- Monday will mark 100 years since the Tulsa race massacre destroyed “Black Wall Street.”
- Several events will take place over the weekend, including a visit by President Joe Biden.
- White supremacists could target the commemorative events in racially charged attacks, the DHS warned.
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Monday will mark 100 years since the Tulsa race massacre destroyed “Black Wall Street,” and the US Department of Homeland Security has warned that white supremacist groups might target events commemorating it.
“We assess those upcoming commemoration events associated with the 100th anniversary of the Tulsa race massacre in Oklahoma probably are attractive targets for some racially or ethnically motivated violent extremist-white supremacists to commit violence,” the department said, according to a memo obtained by NBC News.
The memo did not mention any specific events, but Tulsa Police Chief Wendell Franklin said that his forces have plans in place to ensure a Monday visit by President Joe Biden goes smoothly.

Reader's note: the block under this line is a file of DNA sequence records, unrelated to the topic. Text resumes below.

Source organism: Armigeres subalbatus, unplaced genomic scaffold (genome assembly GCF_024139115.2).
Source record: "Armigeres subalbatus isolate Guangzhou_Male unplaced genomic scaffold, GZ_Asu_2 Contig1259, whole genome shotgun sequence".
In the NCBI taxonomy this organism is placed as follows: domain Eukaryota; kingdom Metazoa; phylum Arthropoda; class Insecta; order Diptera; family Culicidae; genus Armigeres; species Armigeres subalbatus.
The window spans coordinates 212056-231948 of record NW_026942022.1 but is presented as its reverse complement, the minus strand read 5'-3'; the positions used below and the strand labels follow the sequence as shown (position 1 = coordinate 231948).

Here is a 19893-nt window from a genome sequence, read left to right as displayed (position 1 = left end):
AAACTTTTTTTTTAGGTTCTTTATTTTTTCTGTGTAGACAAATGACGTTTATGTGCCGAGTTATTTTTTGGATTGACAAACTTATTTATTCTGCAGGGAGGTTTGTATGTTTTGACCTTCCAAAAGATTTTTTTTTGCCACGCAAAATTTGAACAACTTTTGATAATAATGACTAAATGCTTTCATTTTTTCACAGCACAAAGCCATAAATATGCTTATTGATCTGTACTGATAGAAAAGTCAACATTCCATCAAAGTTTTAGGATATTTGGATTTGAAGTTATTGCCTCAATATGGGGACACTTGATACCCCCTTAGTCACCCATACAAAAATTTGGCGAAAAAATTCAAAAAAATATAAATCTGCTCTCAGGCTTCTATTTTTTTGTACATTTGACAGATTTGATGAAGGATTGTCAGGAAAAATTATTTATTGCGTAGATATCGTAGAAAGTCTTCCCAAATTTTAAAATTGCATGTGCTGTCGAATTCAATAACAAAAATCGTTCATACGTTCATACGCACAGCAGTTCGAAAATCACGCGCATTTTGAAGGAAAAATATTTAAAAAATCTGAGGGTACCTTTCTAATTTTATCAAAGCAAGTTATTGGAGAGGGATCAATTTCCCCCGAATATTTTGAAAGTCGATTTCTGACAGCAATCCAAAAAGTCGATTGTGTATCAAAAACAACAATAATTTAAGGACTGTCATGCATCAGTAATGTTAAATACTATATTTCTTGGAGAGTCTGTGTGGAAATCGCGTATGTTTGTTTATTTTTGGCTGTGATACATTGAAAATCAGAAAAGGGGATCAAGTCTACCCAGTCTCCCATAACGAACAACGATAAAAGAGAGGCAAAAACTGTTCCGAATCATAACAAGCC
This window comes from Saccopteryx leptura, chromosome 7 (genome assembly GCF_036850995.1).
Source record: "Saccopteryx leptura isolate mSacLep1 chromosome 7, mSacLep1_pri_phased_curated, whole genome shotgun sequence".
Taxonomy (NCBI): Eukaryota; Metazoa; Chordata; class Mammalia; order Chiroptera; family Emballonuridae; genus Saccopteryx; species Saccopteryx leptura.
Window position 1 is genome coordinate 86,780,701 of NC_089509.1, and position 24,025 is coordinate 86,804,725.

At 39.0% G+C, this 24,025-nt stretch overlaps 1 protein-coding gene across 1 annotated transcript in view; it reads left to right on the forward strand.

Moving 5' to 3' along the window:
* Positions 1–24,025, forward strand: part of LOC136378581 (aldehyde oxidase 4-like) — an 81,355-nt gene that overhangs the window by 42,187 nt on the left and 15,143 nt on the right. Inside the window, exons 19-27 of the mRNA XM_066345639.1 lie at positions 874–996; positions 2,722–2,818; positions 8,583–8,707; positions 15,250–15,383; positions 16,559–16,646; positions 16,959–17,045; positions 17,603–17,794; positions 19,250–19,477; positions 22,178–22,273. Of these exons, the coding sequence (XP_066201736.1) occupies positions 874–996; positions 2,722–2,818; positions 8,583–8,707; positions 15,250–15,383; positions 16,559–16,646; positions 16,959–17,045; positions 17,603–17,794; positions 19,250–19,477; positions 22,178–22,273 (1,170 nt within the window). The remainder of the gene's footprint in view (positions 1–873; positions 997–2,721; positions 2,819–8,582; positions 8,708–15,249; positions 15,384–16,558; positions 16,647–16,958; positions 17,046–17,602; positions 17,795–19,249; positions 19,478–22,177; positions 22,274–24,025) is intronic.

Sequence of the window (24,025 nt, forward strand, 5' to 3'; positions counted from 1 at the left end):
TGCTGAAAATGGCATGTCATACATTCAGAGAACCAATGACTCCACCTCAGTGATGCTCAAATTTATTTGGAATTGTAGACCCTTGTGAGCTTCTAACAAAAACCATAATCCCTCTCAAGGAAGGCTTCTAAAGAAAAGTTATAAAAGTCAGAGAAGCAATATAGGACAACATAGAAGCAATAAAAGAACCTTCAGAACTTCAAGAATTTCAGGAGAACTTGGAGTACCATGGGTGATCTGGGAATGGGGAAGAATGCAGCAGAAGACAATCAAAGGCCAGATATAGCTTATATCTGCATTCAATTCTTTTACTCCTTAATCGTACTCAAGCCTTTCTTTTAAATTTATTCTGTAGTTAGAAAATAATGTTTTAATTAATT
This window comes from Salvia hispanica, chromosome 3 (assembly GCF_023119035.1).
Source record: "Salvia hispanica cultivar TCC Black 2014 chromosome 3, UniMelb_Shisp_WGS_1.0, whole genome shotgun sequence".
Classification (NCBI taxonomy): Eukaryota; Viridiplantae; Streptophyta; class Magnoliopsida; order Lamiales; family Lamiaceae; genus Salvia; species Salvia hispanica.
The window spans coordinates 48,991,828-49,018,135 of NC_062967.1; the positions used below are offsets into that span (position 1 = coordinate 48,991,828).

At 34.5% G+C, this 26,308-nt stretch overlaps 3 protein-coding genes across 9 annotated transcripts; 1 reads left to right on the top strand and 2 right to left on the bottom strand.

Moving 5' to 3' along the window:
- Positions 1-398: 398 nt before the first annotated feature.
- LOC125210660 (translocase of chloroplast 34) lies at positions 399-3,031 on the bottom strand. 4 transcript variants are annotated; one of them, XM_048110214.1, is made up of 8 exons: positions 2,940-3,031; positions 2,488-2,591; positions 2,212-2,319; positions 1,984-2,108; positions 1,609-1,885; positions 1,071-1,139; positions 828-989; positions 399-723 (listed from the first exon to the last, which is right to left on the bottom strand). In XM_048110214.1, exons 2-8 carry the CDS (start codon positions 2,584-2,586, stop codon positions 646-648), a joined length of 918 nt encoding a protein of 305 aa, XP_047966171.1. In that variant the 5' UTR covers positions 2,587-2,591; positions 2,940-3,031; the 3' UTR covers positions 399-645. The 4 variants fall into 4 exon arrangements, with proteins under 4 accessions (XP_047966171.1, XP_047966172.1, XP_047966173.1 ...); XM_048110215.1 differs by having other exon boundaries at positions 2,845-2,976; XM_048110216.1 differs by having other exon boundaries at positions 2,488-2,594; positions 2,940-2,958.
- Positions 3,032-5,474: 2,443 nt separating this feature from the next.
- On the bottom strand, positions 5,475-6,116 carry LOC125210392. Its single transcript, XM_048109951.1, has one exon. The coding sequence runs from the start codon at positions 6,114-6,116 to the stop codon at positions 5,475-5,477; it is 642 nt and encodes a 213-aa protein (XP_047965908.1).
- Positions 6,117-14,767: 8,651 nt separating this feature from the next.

“We are going to be hopefully overprepared. I want a bunch of policemen working, and my hope is none of them have to take any action, but we are prepared if need be,” he said during a press conference.
Franklin also said that the public should remain vigilant throughout the weekend, and should report sightings of unattended packages and large vans in odd places. “If anyone sees anything suspicious, across our city, report that, ” he added.
About 15,000 people are expected to attend commemorative events over the coming weekend, the Department of Homeland Security said.
The Tulsa race massacre saw mobs of white residents attack Black residents and businesses in the Greenwood District of Tulsa, Oklahoma in 1921. Somewhere between 30 and 300 people died, mostly Black people, according to the Britannica Encyclopedia.
The massacre destroyed more than 35 square blocks of the wealthiest Black community in the US, CNBC said.
It has been referred to as the “single worst incident of racial violence in American history,” according to the Oklahoma Historical Society.